Behind Waters Autobody Racing and their KTM 450 SX-F Flat Trackers

May 13, 2019 / by John Basher

Waters Autobody Racing is a flat track team that has been driven by passion for the sport since day one. Wiseco got the inside scoop on their Racer Elite powered KTM 450s and their race program history.

Why would anyone start a race team, let alone a dirt track program? It all comes down to passion. Dave Waters cut his teeth by racing at his local track, the Crusaders Motorcycle Club in Medina, New York, as a youngster. Dave earned his first win at nine years old. From there, his love for sliding sideways at high speeds grew to the point where he turned pro. A respectable racer, Waters met a lot of great people through his time on the circuit. In his own words, “Dirt track doesn’t have the prima donnas that other sports do. It’s good old-fashioned racing.”

Early in their flat track career, Waters Autobody Racing were the only ones with orange Twins bikes under the tents.

Founded in January 2008, Waters Autobody Racing was born with the goal of toppling the sport’s giants. Funded by Dave’s collision shop in Albion, New York, the team ran 950 KTMs. At that time, KTM had just introduced their V-twin 950 LC8. Waters took one look at the bike and figured it would be a solid platform for dirt track. However, it took Dave a few years to get his hands on one, due to the bike’s scarcity. Instead, Waters picked up a KTM 950 Super Enduro, which was designed for on-and-off-road riding. As a result, the team converted the stock frame into something that was more of a race-specific trim.

Dave and his team spent a lot of time making the KTM 950s competitive platforms in the Twins class when Harleys were dominating.

Waters Autobody Racing gained prominence on the regional level, which naturally progressed to the idea of racing on the American Flat Track (AFT) circuit. The team used the V-twin 950, followed by the larger 990 platform for five years. What was unique about the team, other than their privateer effort, was that they piloted KTM motorcycles. At that time, Waters Autobody Racing was the only team to use the Austrian-built bikes. They were going head-to-head against the venerable Harley-Davidson XR-750 and achieving success. The against the grain approach captured the attention of KTM.

Waters' commitment to running the Austrian brand eventually caught the attention of KTM and earned them some support.

Growth & Hardship

In 2011, Waters Autobody Racing started getting interest from KTM. While other manufacturers had invested heavily in dirt track racing, KTM showed only a passing interest in the sport. Instead, the Austrians put a ton of focus on Supercross, signing superstar Ryan Dungey to a multi-year, high-dollar deal. However, KTM’s president at the time, Jon-Erik Burleson, and VP Brad Hagy, recognized the importance of having a horse in the AFT race, so to speak. KTM provided parts credits and minor support to the Waters Autobody Racing team in 2012 and 2013.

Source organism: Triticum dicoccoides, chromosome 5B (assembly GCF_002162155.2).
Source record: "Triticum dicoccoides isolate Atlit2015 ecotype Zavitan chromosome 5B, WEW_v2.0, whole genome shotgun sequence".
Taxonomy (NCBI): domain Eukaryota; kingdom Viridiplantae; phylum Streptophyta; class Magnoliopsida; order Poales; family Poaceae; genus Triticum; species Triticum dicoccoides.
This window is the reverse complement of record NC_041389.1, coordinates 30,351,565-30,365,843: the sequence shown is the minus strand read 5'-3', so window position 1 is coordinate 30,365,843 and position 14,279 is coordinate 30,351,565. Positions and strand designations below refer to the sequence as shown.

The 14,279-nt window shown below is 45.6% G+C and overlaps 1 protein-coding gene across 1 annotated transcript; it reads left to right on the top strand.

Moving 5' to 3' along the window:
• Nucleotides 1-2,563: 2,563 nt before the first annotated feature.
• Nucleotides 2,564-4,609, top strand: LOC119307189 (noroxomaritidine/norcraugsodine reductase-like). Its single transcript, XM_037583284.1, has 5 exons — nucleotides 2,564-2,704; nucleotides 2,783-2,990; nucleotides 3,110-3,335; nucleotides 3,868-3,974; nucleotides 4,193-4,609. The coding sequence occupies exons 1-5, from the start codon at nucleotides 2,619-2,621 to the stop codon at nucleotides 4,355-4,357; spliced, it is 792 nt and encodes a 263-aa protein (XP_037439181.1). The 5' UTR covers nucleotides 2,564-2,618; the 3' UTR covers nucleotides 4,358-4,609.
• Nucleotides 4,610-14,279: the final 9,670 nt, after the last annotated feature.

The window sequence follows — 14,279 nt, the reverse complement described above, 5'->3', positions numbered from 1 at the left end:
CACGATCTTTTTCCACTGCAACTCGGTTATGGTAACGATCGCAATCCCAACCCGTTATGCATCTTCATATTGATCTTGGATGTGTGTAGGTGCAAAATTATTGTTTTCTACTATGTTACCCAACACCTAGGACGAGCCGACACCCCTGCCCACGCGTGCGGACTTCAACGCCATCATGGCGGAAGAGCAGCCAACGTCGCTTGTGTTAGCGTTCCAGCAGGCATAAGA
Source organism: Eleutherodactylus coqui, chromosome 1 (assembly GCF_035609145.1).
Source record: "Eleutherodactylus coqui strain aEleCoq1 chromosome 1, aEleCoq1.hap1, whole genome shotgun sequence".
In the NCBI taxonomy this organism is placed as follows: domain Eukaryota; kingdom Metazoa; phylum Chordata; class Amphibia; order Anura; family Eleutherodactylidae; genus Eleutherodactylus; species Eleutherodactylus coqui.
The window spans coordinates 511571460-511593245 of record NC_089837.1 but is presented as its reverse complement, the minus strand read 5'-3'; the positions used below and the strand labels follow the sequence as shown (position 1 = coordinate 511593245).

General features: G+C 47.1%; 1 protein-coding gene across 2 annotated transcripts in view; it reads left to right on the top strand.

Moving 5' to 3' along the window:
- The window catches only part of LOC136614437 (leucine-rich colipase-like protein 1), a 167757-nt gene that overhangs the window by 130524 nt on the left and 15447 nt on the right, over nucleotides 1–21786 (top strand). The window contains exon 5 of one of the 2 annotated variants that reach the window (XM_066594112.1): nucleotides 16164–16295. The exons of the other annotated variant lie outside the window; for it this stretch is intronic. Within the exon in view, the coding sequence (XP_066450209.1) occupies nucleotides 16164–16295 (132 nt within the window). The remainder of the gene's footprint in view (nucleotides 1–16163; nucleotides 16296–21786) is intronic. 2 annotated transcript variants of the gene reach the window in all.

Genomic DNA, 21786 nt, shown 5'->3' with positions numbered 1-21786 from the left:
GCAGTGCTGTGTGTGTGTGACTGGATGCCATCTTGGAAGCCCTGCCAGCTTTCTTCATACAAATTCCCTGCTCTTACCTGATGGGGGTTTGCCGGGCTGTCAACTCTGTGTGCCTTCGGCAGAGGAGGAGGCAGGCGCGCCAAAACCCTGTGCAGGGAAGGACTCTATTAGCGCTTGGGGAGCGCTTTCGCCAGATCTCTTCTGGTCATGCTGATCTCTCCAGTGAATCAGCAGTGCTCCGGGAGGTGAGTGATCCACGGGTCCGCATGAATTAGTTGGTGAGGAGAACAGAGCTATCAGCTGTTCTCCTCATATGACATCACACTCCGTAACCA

2014 KTM #2In 2014, the KTM 450 SX-F hit center stage in American Flat Track. After years of racing the V-twins, Waters Autobody Racing moved to the Singles class. GE Capital Retail Bank, the consumer finance program for KTM’s dealerships in the U.S., provided funding for the team.

Dave Waters reflects, “We won Daytona in 2014 with Ryan Wells. We came within 20 points of the championship that year. Fast-forward a few years. Jon-Erik Burleson moved on, and John Hinz takes over as president. He wasn’t as enthusiastic about dirt track as the management before. KTM liked what we were doing, but there wasn’t a budget for dirt track. We were pretty much always showcasing KTM the best we could. We had a total of four National wins on a KTM 450 SX-F, and many podiums. We were really hoping that we would be their team if they ever did get into dirt track.”

The Waters Autobody team made the switch to the Singles class with the KTM 450 SX-F in 2014 and ended up winning the Daytona round with Ryan Wells.

On April 21, 2018, news broke that KTM Motorsports was throwing their hat in the ring by racing the AFT Singles class in 2019. KTM had decided to go in-house, rather than farm out their factory efforts to a team like Waters Autobody Racing. In Dave’s words, “It was a hard punch in the gut. We spent hundreds of thousands of dollars to ride KTM. Granted, we were never promised anything, but we were anticipating that we would be the heir apparent for the dirt track team. Still, it would have been nice to get some support, even in a satellite type of deal. Last year we won a couple of Nationals. KTM just went a different direction than we were hoping.” As a result, Waters Autobody Racing remains a privately-funded program for 2019.

Despite giving KTM a position in flat track for several years, Waters Autobody Racing remains privately funded for 2019 after KTM decided to create their own in-house flat track effort instead of working through Waters.

American Flat Track Changes

Anyone who follows AFT closely will tell you that the sport is undergoing a renaissance. That is undeniably true. Manufacturers are getting involved, sponsors are gaining interest, and fans are starting to fill the seats. Dave Waters recognizes that. In fact, he’s on the advisory board for AFT. Dave explains the changes that he has seen in recent years. “It’s still grassroots racing, but it has gotten a little bit more mainstream. All of the sponsorship helps financially, and the return on investment that sponsors are getting is better than it used to be.”